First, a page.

M Imad Damaj

Virginia Commonwealth University, Ричмонд, Virginia, United States

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Publications (145)602.33 Total impact

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    ABSTRACT: Preclinical studies with bupropion in rodent models of nicotine dependence have generated equivocal findings with regard to translating the clinical efficacy of the antidepressant as a smoking cessation agent. Given that rats are poor metabolizers of bupropion, the present experiments examined (2S,3S)-hydroxybupropion, the major active metabolite, on the positive reinforcing and aversive stimulus properties of nicotine in rats. In male hooded Lister rats, (2S,3S)-hydroxybupropion (1.0-10.0 mg/kg IP) was tested on intravenous nicotine (0.03 mg/kg/inf) self-administration behaviour for three sessions (n = 8), and in another experiment, the same doses of (2S,3S)-hydroxybupropion were tested in a conditioned taste aversion procedure to assess the aversive stimulus properties of nicotine, a function implicated in the regulation of nicotine intake. (2S,3S)-hydroxybupropion attenuated nicotine intake in a manner similar to that produced by mecamylamine pretreatment (1.0 mg/kg SC). This effect on nicotine-taking was specific since these doses had no effect on responding maintained by sucrose presented orally (200 μl of 5 % w/v). (2S,3S)-hydroxybupropion (1, 3 and 10 mg/kg IP) pretreatment failed to modify the aversive effects produced by a small dose of nicotine (0.1 mg/kg SC). These results demonstrate this metabolite to specifically modify the positive reinforcing effects of nicotine without affecting its aversive motivational effects. We propose that the clinical efficacy of bupropion may be due to a combination of effects produced by bupropion and/or its active metabolite (2S,3S)-hydroxybupropion involving the inhibition of reuptake of dopamine and noradrenaline in reward centres of the brain and the noncompetitive antagonism of neuronal nicotinic receptors.
    Psychopharmacology 03/2015; DOI:10.1007/s00213-015-3908-z · 3.99 Impact Factor
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    ABSTRACT: Inhibition of endocannabinoid catabolic enzymes fatty acid amide hydrolase (FAAH) and/or monoacylglycerol lipase (MAGL) reduces somatic morphine withdrawal signs, but its effects on aversive aspects of withdrawal are unknown. The present study investigated whether Δ(9)-tetrahydrocannabinol (THC), the MAGL inhibitor JZL184, the FAAH inhibitor PF-3845, or the dual FAAH/MAGL inhibitor SA-57 would reduce acquisition of morphine withdrawal-induced conditioned place avoidance (CPA) and jumping. Mice were implanted with placebo or 75mg morphine pellets, 48h later injected with naloxone or saline and placed in the conditioning apparatus, and assessed for CPA at 72h. Subjects were also observed for jumping behavior following naloxone challenge. Naloxone (0.056mg/kg) produced robust CPA in morphine-pelleted, but not placebo-pelleted, mice. Morphine pretreatment prevented the occurrence of withdrawal CPA and withdrawal jumping, while clonidine (an α2 adrenergic receptor agonist) only blocked withdrawal CPA. THC, JZL184, and SA-57 significantly reduced the percentage of mice that jumped during the conditioning session, but did not affect acquisition of withdrawal CPA. PF-3845 did not reduce morphine withdrawal CPA or jumping. Finally, neither THC nor the endocannabinoid catabolic enzyme inhibitors in non-dependent mice elicited a conditioned place preference or aversion. These findings suggest that inhibiting endocannabinoid catabolic enzymes reduces somatic morphine withdrawal signs, but not aversive aspects as inferred in the CPA paradigm. The observation that non-dependent mice administered inhibitors of endocannabinoid degradation did not display place preferences is consistent with the idea that that endocannabinoid catabolic enzymes might be targeted therapeutically, with reduced risk of abuse. Copyright © 2014 Elsevier Ireland Ltd. All rights reserved.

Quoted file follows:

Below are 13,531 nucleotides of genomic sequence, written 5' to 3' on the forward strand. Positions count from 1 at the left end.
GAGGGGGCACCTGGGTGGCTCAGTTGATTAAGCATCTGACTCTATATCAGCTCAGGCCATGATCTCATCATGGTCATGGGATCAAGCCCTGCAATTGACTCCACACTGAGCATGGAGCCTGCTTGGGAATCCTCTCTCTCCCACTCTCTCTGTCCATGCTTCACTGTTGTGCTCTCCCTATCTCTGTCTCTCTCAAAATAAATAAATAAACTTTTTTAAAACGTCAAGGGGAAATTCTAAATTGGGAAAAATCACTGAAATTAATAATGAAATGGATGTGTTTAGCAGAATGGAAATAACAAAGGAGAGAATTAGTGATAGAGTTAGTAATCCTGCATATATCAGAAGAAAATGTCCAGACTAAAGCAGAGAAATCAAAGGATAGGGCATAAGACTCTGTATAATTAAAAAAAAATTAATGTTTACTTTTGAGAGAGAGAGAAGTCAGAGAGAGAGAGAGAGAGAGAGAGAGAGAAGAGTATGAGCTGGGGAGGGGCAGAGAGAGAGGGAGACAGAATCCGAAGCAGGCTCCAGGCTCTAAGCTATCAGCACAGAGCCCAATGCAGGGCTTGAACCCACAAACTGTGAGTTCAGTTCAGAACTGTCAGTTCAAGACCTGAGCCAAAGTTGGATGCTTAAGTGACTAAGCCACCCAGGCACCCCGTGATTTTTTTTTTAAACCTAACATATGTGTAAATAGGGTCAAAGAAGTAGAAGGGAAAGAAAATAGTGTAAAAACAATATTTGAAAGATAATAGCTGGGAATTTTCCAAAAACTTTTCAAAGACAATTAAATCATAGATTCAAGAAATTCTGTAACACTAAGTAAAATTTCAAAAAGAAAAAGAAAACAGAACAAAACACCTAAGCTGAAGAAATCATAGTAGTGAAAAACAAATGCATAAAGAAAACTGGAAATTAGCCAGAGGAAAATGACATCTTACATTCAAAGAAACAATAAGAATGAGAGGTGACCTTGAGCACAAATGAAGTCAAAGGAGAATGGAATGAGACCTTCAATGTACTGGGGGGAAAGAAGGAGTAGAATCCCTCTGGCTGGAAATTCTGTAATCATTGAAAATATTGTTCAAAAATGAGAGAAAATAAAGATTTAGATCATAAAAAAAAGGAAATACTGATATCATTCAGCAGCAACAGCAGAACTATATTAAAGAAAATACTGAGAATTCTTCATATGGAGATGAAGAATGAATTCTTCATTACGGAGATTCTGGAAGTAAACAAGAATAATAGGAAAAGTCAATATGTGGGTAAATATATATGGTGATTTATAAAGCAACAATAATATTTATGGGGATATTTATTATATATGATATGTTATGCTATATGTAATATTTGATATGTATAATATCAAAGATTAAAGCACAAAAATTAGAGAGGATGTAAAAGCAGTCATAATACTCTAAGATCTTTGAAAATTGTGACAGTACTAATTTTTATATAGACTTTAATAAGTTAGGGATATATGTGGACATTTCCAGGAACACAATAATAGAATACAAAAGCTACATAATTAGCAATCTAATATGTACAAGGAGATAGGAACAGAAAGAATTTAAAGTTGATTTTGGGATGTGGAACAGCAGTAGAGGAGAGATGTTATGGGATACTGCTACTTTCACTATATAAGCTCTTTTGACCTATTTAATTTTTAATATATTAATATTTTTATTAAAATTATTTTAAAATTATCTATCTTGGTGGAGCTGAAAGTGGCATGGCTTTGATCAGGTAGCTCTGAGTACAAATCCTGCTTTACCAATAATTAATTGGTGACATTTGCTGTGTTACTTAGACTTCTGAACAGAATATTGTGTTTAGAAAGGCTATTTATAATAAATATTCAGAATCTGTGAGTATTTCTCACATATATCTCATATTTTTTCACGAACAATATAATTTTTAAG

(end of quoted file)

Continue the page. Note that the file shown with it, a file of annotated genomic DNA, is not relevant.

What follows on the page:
Drug and Alcohol Dependence 01/2015; 146:7-16. DOI:10.1016/j.drugalcdep.2014.11.015 · 3.28 Impact Factor
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    ABSTRACT: The α7 nicotinic acetylcholine receptor (nAChR) is a promising drug target for a number of neurological disorders including chronic pain and inflammatory diseases. Since α7 can function as a ligand-gated ion channel, drug development initially focused on ligands that were selective activators of the α7 ion channel. However, the best α7 drugs for chronic pain and inflammation indications may not be ion channel activators but rather "silent agonists", which bind to the receptor but preferentially induce non-conducting states that modulate signal transduction in non-neuronal cells. One such compound is NS6740. We show that NS6740 selectively induces prolonged desensitization of α7 nAChRs. There are two forms of α7 desensitization that can be distinguished by their sensitivity to the positive allosteric modulators (PAMs). At high concentrations, NS6740 preferentially induces PAM-insensitive desensitization, which over the course of several minutes reverts to the sensitive form. NS6740 was tested in several pain models after in vivo administration in the mouse. Although it had no effects in acute thermal pain, NS6740 induced significant dose- and time-dependent antinociceptive activity in formalin- and acetic acid-induced nociceptive behaviors as well as in the chronic constrictive nerve injury (CCI) model for neuropathic pain. The antinociceptive activity of NS6740 in these models was α7-dependent. In addition, NS6740 administration reversed pain-induced aversion, an important affective component of pain. The time and concentration dependence of the effects were consistent with NS6740 induction of PAM-insensitive non-conducting states, suggesting that signal transduction required for analgesia is accomplished by α7 receptors in that conformation. Copyright © 2014. Published by Elsevier Ltd.